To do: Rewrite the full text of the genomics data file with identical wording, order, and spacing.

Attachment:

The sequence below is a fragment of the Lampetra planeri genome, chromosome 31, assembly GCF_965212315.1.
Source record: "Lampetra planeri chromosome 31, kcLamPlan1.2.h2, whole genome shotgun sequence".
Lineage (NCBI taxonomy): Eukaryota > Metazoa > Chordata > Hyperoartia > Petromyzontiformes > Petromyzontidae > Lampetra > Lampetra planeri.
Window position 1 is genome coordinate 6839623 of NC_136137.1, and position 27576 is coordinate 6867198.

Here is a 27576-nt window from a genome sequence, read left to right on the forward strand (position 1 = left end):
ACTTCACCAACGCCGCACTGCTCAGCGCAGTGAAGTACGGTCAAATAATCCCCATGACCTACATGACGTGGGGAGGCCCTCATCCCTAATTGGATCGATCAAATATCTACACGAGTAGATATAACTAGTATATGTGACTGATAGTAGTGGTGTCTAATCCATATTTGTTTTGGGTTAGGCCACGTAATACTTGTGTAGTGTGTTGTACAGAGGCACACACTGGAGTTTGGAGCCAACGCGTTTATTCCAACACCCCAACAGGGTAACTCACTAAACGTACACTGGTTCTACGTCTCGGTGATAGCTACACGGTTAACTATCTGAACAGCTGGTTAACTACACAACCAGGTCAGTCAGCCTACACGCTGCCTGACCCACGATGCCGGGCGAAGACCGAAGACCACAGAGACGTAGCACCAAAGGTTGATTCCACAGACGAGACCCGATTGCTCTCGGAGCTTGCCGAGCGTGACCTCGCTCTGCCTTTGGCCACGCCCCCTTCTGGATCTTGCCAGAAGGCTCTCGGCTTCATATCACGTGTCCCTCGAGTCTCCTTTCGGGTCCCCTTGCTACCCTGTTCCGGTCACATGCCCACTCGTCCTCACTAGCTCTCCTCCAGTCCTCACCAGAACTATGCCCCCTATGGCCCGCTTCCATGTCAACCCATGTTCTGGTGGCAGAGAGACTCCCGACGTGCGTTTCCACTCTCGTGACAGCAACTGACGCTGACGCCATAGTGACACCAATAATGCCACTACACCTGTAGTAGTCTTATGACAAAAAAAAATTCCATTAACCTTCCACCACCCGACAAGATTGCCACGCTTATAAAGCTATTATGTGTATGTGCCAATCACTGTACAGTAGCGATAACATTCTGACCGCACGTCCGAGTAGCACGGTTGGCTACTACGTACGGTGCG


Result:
The sequence below is a fragment of the Lampetra planeri genome, chromosome 31, assembly GCF_965212315.1.
Source record: "Lampetra planeri chromosome 31, kcLamPlan1.2.h2, whole genome shotgun sequence".
Lineage (NCBI taxonomy): Eukaryota > Metazoa > Chordata > Hyperoartia > Petromyzontiformes > Petromyzontidae > Lampetra > Lampetra planeri.
Window position 1 is genome coordinate 6839623 of NC_136137.1, and position 27576 is coordinate 6867198.

Here is a 27576-nt window from a genome sequence, read left to right on the forward strand (position 1 = left end):
ACTTCACCAACGCCGCACTGCTCAGCGCAGTGAAGTACGGTCAAATAATCCCCATGACCTACATGACGTGGGGAGGCCCTCATCCCTAATTGGATCGATCAAATATCTACACGAGTAGATATAACTAGTATATGTGACTGATAGTAGTGGTGTCTAATCCATATTTGTTTTGGGTTAGGCCACGTAATACTTGTGTAGTGTGTTGTACAGAGGCACACACTGGAGTTTGGAGCCAACGCGTTTATTCCAACACCCCAACAGGGTAACTCACTAAACGTACACTGGTTCTACGTCTCGGTGATAGCTACACGGTTAACTATCTGAACAGCTGGTTAACTACACAACCAGGTCAGTCAGCCTACACGCTGCCTGACCCACGATGCCGGGCGAAGACCGAAGACCACAGAGACGTAGCACCAAAGGTTGATTCCACAGACGAGACCCGATTGCTCTCGGAGCTTGCCGAGCGTGACCTCGCTCTGCCTTTGGCCACGCCCCCTTCTGGATCTTGCCAGAAGGCTCTCGGCTTCATATCACGTGTCCCTCGAGTCTCCTTTCGGGTCCCCTTGCTACCCTGTTCCGGTCACATGCCCACTCGTCCTCACTAGCTCTCCTCCAGTCCTCACCAGAACTATGCCCCCTATGGCCCGCTTCCATGTCAACCCATGTTCTGGTGGCAGAGAGACTCCCGACGTGCGTTTCCACTCTCGTGACAGCAACTGACGCTGACGCCATAGTGACACCAATAATGCCACTACACCTGTAGTAGTCTTATGACAAAAAAAAATTCCATTAACCTTCCACCACCCGACAAGATTGCCACGCTTATAAAGCTATTATGTGTATGTGCCAATCACTGTACAGTAGCGATAACATTCTGACCGCACGTCCGAGTAGCACGGTTGGCTACTACGTACGGTGCG